Sisal Rope History

Have you ever read much on the Sisal rope history? Much has been written about the history of Sisal Yucatan but its origins come from the smaller version of the smaller Henequen plant that grows near the Yucatan, Mexico coast.

The Henequen succulent cactus plant renders strong, flexible fiber that can be, and has been woven into a multitude of uses.

Sisal Fields in Northern TanzaniaBy Joachim Huber, via Wikimedia Commons

Sisal has been used for centuries by the Mayans for strands that have been used for everything from cloth, to "hamacas" (spanish for hammocks) to Sisal rope and twine. The sisal Yucatan fiber came to be known as the “Green Gold” during the golden era of the Henequeneros of the 1800’s-early 1900’s up until the end of WWI.

Sisal products 01
By Achim Raschka (Own work), via Wikimedia Commons

It is not known if the Henequen plant existed outside of Yucatan and its exportation as a plant was very restricted. Modern urban lore is that young henequen plants were smuggled out of Yucatan in the 1800’s to other countries and sisal began to be cultivated in various countries around the Caribbean, Africa and most of all Brazil where sisal exports began in the 1940’s and the finished products were exported in the 1960’s leaving production in Yucatan unprofitable.

Ultimately, the Cordemex factory outside of Merida , Yucatan closed in 1990 due to its inability to compete. Most recently, smaller operations continue to produce Sisal Yucatan products but these tend to be throw rugs and decor.

Sisal rope history is interesting and the rope is an extremely strong product that’s strength and usability lends itself to be of great use on the high seas. Sisal rope is extremely strong and, most importantly, remains pliable in the most extreme conditions found of the high seas. This characteristic made it golden in the days of sailing ships and even into modern day shipping. Sisal from Yucatan was indispensible to the shipping industry for its multiple uses for tying down cargo and mooring ships. Modern synthetic rope would freeze up and be rendered useless.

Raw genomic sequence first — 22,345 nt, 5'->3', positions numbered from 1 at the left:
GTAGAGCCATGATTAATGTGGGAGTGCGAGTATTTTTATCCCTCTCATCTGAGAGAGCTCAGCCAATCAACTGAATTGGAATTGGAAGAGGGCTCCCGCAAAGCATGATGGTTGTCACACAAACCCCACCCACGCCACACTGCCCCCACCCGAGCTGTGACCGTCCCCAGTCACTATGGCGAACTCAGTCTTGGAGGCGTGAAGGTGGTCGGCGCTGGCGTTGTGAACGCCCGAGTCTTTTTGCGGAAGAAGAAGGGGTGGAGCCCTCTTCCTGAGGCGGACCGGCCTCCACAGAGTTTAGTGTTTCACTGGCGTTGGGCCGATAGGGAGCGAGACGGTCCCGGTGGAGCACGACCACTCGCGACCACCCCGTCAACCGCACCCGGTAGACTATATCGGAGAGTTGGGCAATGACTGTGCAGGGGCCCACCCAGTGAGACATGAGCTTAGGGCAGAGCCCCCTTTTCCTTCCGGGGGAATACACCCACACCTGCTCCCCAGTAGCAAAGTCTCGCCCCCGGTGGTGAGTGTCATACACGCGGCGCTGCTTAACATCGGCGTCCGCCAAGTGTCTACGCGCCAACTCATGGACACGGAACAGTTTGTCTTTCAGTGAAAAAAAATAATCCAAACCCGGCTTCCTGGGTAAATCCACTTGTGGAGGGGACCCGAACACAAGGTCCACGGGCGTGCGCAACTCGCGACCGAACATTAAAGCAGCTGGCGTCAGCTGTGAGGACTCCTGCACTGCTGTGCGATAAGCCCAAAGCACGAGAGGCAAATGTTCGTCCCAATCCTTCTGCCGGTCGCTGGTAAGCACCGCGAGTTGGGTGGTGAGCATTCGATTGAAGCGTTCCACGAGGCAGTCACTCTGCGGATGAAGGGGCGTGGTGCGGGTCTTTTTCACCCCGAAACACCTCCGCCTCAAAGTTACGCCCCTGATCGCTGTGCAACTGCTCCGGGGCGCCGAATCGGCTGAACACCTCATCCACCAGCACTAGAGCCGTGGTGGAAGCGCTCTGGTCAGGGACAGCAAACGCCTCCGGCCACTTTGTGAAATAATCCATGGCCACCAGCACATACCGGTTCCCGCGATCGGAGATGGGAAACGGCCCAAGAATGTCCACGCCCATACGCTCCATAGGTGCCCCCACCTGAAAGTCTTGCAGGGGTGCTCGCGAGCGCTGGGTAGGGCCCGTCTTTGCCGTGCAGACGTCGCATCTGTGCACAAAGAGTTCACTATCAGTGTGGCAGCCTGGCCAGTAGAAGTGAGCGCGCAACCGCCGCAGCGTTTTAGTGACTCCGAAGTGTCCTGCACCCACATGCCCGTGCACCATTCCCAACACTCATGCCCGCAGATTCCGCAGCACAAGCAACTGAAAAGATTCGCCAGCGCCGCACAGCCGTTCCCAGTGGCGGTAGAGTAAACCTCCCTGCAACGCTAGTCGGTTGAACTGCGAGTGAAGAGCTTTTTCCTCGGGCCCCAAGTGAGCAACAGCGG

One of most interesting of stories I heard from my Yucateco Grandfather-in-law was that during WWI, the rope purchased by the US was paid by the pound. In order to increase money paid for their product, Yucatecos tore up the railings of the small gauge tracks used across Yucatan to haul the fibers to the haciendas and factories and placed them inside the rolls in order to increase the weight and their profits.

The Yucatecos expected complaints from the US but never received one. It turns out that the rails were made of high quality steel and were turned into gun barrels on the battleships that were feverishly being built during the war.

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